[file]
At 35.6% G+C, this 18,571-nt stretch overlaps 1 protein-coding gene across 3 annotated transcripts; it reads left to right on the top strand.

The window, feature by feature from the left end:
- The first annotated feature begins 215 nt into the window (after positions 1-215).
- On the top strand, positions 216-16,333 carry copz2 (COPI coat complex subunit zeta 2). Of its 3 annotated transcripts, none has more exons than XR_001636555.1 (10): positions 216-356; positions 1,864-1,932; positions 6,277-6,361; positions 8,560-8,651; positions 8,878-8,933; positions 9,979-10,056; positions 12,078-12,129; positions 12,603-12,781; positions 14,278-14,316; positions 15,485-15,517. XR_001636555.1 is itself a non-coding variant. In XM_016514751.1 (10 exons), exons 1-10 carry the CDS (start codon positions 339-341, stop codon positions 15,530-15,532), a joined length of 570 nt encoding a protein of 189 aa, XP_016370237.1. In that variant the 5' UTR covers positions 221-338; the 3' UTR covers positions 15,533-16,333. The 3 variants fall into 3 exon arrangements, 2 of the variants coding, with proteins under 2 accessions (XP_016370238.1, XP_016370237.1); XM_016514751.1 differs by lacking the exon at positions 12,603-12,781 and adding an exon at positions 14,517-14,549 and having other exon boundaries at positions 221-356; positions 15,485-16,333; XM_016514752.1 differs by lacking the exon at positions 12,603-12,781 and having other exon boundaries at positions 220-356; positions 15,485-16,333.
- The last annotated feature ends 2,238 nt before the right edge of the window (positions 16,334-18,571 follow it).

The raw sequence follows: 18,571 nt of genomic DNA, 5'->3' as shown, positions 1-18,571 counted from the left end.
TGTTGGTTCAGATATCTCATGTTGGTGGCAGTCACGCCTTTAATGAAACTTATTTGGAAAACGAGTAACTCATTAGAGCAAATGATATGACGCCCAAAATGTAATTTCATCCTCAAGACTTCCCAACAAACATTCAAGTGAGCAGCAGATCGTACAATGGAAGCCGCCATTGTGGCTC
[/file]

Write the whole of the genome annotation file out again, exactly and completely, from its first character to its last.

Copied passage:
At 35.6% G+C, this 18,571-nt stretch overlaps 1 protein-coding gene across 3 annotated transcripts; it reads left to right on the top strand.

The window, feature by feature from the left end:
- The first annotated feature begins 215 nt into the window (after positions 1-215).
- On the top strand, positions 216-16,333 carry copz2 (COPI coat complex subunit zeta 2). Of its 3 annotated transcripts, none has more exons than XR_001636555.1 (10): positions 216-356; positions 1,864-1,932; positions 6,277-6,361; positions 8,560-8,651; positions 8,878-8,933; positions 9,979-10,056; positions 12,078-12,129; positions 12,603-12,781; positions 14,278-14,316; positions 15,485-15,517. XR_001636555.1 is itself a non-coding variant. In XM_016514751.1 (10 exons), exons 1-10 carry the CDS (start codon positions 339-341, stop codon positions 15,530-15,532), a joined length of 570 nt encoding a protein of 189 aa, XP_016370237.1. In that variant the 5' UTR covers positions 221-338; the 3' UTR covers positions 15,533-16,333. The 3 variants fall into 3 exon arrangements, 2 of the variants coding, with proteins under 2 accessions (XP_016370238.1, XP_016370237.1); XM_016514751.1 differs by lacking the exon at positions 12,603-12,781 and adding an exon at positions 14,517-14,549 and having other exon boundaries at positions 221-356; positions 15,485-16,333; XM_016514752.1 differs by lacking the exon at positions 12,603-12,781 and having other exon boundaries at positions 220-356; positions 15,485-16,333.
- The last annotated feature ends 2,238 nt before the right edge of the window (positions 16,334-18,571 follow it).

The raw sequence follows: 18,571 nt of genomic DNA, 5'->3' as shown, positions 1-18,571 counted from the left end.
TGTTGGTTCAGATATCTCATGTTGGTGGCAGTCACGCCTTTAATGAAACTTATTTGGAAAACGAGTAACTCATTAGAGCAAATGATATGACGCCCAAAATGTAATTTCATCCTCAAGACTTCCCAACAAACATTCAAGTGAGCAGCAGATCGTACAATGGAAGCCGCCATTGTGGCTC